Coming out was a process of decluttering my life psychologically. I had to rearrange, rethink, and reconsider everything I thought about being gay. I made many changes in my thinking, but perhaps the most life-altering lesson had to do with the sense of shame when it came to my identity. I found that I couldn't move forward in any aspect of life until this inner turmoil attached to my identity was resolved one way or another.

I'd like to start by sharing a part of a journal entry from a time about six months after I first sat down with my parents and told them I was gay. I wrote this during a time when I was struggling deeply. I try to keep anything that comes from my journal as close to what I initially wrote as possible, despite the urges to make changes. This entry remains completely unaltered.

May 19th, 2013

"I’m sitting in a Sunday school room during this second hour of class. I’ve been having a harder time than perhaps ever before. I’m out of ideas. Yesterday I had a complete break down. I just keep realizing that I’m ashamed of being me. A missionary from my mission was at the track meet so I went up and said hi to him. He asked me if I was dating anyone or if I was getting married any time soon. I said no, but didn’t mention that I was gay. I’m embarrassed and worry so much about what other people are thinking of me."

"This is obviously not a good way to think, since it has really been hard to be alive the last few days. There are so many things that are bothering me about all of this, I can’t even wrap my brain around it. No matter how much I tell myself that it’s okay to be me, and that it’s okay to be gay, I hate it. I hate me. I wish I were someone different all the time. I’ve wanted to “fit in” all of my life and have never been able to. That’s probably what’s been so hard lately. I just wish I were normal and that I could experience normal relationships and friendships like every other guy. But no, almost each relationship I have is affected by my being gay. It’s hard for me to watch straight guys all together without being bitter that I can’t do that without wanting more from the relationship. But wow, I’ve gotta get cool with myself, or else I’ll probably end up killing myself from the torture. Honestly, I’d rather be dead than feel the way I do. No kidding. People all say such nice things about me, but they have no idea that I fight the tendency to loathe who I am. That’s gotta stop! I can live like that."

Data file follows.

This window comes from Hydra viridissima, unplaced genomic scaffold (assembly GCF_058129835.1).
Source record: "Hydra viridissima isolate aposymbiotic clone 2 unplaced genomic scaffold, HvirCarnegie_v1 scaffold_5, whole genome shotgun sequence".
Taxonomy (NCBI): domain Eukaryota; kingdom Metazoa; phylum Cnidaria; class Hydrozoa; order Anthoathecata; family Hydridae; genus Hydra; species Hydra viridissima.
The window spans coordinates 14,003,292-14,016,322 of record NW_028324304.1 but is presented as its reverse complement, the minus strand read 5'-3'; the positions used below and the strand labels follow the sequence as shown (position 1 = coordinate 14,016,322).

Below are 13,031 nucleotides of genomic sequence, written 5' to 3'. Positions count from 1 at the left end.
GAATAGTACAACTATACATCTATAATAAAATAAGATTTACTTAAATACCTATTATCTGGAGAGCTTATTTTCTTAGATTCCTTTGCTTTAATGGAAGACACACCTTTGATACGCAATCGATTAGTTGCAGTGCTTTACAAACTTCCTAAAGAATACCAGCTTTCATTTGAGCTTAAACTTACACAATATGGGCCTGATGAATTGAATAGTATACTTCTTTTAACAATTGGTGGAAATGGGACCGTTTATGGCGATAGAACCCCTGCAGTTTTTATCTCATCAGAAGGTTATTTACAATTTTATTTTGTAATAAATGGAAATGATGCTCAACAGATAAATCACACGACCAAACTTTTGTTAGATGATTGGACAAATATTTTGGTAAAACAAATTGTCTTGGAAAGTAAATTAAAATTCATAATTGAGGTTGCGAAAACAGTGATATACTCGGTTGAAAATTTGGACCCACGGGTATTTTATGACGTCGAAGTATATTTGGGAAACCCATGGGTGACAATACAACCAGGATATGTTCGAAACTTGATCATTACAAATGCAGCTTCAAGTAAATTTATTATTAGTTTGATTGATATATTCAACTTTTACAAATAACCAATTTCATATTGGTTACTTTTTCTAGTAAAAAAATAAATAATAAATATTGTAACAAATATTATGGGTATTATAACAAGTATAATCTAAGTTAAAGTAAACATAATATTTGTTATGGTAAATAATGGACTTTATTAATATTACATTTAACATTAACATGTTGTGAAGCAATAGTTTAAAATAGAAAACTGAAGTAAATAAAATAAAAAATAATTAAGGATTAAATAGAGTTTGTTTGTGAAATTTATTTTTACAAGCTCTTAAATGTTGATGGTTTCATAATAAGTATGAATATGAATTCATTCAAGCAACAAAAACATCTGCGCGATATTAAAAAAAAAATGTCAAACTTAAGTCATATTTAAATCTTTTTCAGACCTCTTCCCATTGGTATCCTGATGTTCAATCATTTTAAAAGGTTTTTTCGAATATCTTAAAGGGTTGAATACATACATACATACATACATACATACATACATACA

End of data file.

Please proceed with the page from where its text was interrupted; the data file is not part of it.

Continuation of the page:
"I’m on the verge of not being able to cope with this, so something has to change. I feel like if this goes on, I’ll become mentally ill or something. Seriously though, I can’t live life like this."

Reading these words brings back dark memories. If I remember correctly, I went into an empty room because I was losing my composure in Sunday school. This was a time when I felt trapped inside a person I hated, there was no running from what was happening and "fixing" it had been futile. Death seemed the only out, the only way to stop being me and to stop feeling what I felt... and what I felt was unworthy of loving myself. What I was feeling was shame, not of something I had done, but something deeper. It was shame of something that I was. Of course, I know that there is far more to myself than my sexual orientation, but it is a part of me, not a choice or something I do.

For me, my attraction to men is not just some transient feeling that waxes and wanes. It is as consistent as my natural hair color, eye color, or personality. It's just a part of my make up. Because I found that same-sex attraction was inseparable from me, despising it meant I despised myself. This self-perception was corrosive and began to destroy me. What magnified this even more was the idea that God believed similarly, that he abhorred what I felt and thus abhorred a part of me.